The Central Pacific Northwest Coastal Forests ecoregion is a thin but long ecoregion extending from the southern Oregon coast in the south, northward through coastal Washington (including most of the Olympic peninsula), and British Columbia (including the western and northern two-thirds of Vancouver Island) to the border with Alaska. The coastal temperate rainforests of this ecoregion are among the most magnificent forests in the world in terms of productivity, stature, and biomass.
These forests are especially rich in epiphytes (plants growing on trees), fungi, amphibians, birds, and soil and canopy invertebrates. Major habitats include sea stacks, coastal headlands, sand dunes, tide pools, mud flats, salt marshes and estuaries, streams and rivers, and several types of forests.
The climate of the Central Pacific Northwest Coastal Forests ecoregion is heavily influenced by cool, moist air from the ocean. Heavy cloud cover and fog are common year-round. Annual rainfall ranges from 2,000 to nearly 5,000 mm, with most precipitation occurring in the winter. Summers are much drier, particularly in the southern part of the ecoregion. The magnificent forests are strongly dominated by conifers, especially the Douglas-fir/western hemlock community type, which includes western red cedar and other conifer species. Sitka spruce, which is highly tolerant of salt spray, dominates forests within a few kilometers of the coast.
The forests of this region, being very moist, are less affected by fire than more inland forests of the Pacific Northwest, but windstorms are a major disturbance. All but a few precious pockets of old-growth forest have been lost in the Oregon Coast Range, southern Washington, and much of the southern coastal zone of British Columbia, but large stands remain in the Olympic Peninsula and in the Great Bear Rainforest region north of Vancouver Island on the mainland coast of British Columbia.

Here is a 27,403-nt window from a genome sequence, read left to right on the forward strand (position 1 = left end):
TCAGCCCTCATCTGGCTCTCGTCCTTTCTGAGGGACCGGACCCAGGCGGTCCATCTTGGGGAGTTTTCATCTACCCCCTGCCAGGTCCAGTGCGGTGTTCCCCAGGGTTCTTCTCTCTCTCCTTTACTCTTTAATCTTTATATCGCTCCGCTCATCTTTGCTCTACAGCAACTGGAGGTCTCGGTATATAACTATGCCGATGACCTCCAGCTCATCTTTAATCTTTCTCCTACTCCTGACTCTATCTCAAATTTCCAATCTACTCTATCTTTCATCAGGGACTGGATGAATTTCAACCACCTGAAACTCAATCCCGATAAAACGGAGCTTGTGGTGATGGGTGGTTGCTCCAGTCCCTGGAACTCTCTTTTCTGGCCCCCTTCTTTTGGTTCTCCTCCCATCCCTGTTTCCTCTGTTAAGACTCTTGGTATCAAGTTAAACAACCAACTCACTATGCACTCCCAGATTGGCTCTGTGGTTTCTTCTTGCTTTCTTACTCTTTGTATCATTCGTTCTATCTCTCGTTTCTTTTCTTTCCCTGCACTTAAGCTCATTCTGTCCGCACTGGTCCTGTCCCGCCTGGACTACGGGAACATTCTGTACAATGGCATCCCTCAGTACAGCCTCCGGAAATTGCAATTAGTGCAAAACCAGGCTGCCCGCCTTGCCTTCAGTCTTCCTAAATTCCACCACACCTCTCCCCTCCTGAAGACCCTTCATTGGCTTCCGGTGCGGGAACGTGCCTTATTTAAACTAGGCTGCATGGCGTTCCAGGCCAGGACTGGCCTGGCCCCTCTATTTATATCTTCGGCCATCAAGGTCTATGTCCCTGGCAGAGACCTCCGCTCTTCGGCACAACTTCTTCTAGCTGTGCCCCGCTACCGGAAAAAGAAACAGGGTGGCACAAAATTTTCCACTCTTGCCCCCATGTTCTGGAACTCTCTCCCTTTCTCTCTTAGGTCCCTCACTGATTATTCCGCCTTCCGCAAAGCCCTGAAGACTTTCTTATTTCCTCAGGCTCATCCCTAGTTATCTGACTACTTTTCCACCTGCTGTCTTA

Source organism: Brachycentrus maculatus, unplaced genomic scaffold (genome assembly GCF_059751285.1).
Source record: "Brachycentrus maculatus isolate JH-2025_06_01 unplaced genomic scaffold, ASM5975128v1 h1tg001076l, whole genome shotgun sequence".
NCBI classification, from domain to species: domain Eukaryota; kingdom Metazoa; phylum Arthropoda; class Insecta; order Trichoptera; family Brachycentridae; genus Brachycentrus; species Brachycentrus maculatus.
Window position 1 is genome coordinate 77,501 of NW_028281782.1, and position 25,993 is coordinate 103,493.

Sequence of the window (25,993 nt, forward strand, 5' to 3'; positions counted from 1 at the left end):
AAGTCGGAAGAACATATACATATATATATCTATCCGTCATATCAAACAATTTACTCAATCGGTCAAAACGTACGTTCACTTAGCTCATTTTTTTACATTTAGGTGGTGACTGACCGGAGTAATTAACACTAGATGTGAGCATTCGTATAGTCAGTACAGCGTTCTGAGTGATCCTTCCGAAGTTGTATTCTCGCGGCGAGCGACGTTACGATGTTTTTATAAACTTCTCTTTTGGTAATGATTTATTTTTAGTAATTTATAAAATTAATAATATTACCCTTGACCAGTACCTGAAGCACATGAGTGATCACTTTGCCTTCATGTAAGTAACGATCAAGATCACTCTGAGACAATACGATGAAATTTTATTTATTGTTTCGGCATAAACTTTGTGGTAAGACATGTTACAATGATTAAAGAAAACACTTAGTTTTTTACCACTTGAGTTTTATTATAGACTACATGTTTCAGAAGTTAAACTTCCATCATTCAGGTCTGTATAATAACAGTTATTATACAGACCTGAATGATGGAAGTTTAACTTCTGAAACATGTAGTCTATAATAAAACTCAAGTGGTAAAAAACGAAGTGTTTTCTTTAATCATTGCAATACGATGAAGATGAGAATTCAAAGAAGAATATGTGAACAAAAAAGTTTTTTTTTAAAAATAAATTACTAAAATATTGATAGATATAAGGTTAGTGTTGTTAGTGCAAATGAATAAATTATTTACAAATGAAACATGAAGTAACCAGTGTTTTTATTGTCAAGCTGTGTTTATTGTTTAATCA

The latter area, which extends well inland from this ecoregion, holds up to one-quarter of all coastal rainforest in the world and has been called the “Amazon of the North.” The Great Bear Rainforest is noteworthy for having both grizzly bears and a white color form of black bear known as Kermode or Spirit bear, which occurs in roughly 10% of the bear population.
Other wildlife includes the endangered seabird, marbled murrelet, as well as several other seabird species, sea otters, salmon, elk, black-tailed deer, puma, the threatened Oregon silverspot butterfly, many rare plants, the Olympic marmot and Vancouver Island marmot (both endemic species with very small ranges), and in the northern portion of the ecoregion, wolves and mountain goats.
Besides forests, important terrestrial natural communities in this ecoregion include sand dunes along the coast (especially Oregon), which contain coastal grasslands, lakes, and a short and twisted form of lodgepole pine known as shore pine. Coastal headlands are grasslands on promontories jutting above the ocean, which contain a number of rare species (including the Oregon silverspot).
Unique grass balds occur on a few mountain tops in the Oregon Coast Range and in only a handful of other regions of the world, most prominently in the East Carpathian Mountains of eastern Europe and the Southern Appalachian Mountains of the southeastern United States. Surrounding the balds in the Oregon Coast Range are usually forests of noble fir, including impressive old growth.
This ecoregion is most pristine in its northern section in British Columbia and within Olympic National Park in Washington. The remainder of the region has been heavily logged, with very little old-growth forest remaining. Agriculture has altered valleys and urban sprawl is now prevalent in some areas, particularly on the Oregon coast.
Priority conservation actions for the next decade are: 1) increase federal, state, provincial, and local acquisition of conservation lands, particularly to better represent the middle and lower elevation coastal rain forest communities and to connect coastal and upland forests; 2) improve forest management on public and private lands, with no more logging of old-growth or naturally disturbed early-seral forest; and 3) where possible, reintroduce populations of locally extirpated species such as the wolf and grizzly bear.
1. Franklin, J.F., and C.T. Dyrness. 1973 (plus 1988 Supplement). Natural Vegetation of Oregon and Washington. Oregon State University Press, Corvallis.
2. DellaSala, D.A., F. Moola, P. Alaback, P.C. Paquet, J.W. Schoen, and R.F. Noss. 2011. Temperate and boreal rainforests of the Pacific Coast of North America. Pages 42-81 in D.A. DellaSala, editor. Temperate and Boreal Rainforests of the World. Island Press, Washington, D.C.
3. Ricketts, T.H. et al. 1999. Terrestrial Ecoregions of North America: A Conservation Assessment. Island Press, Washington, D.C.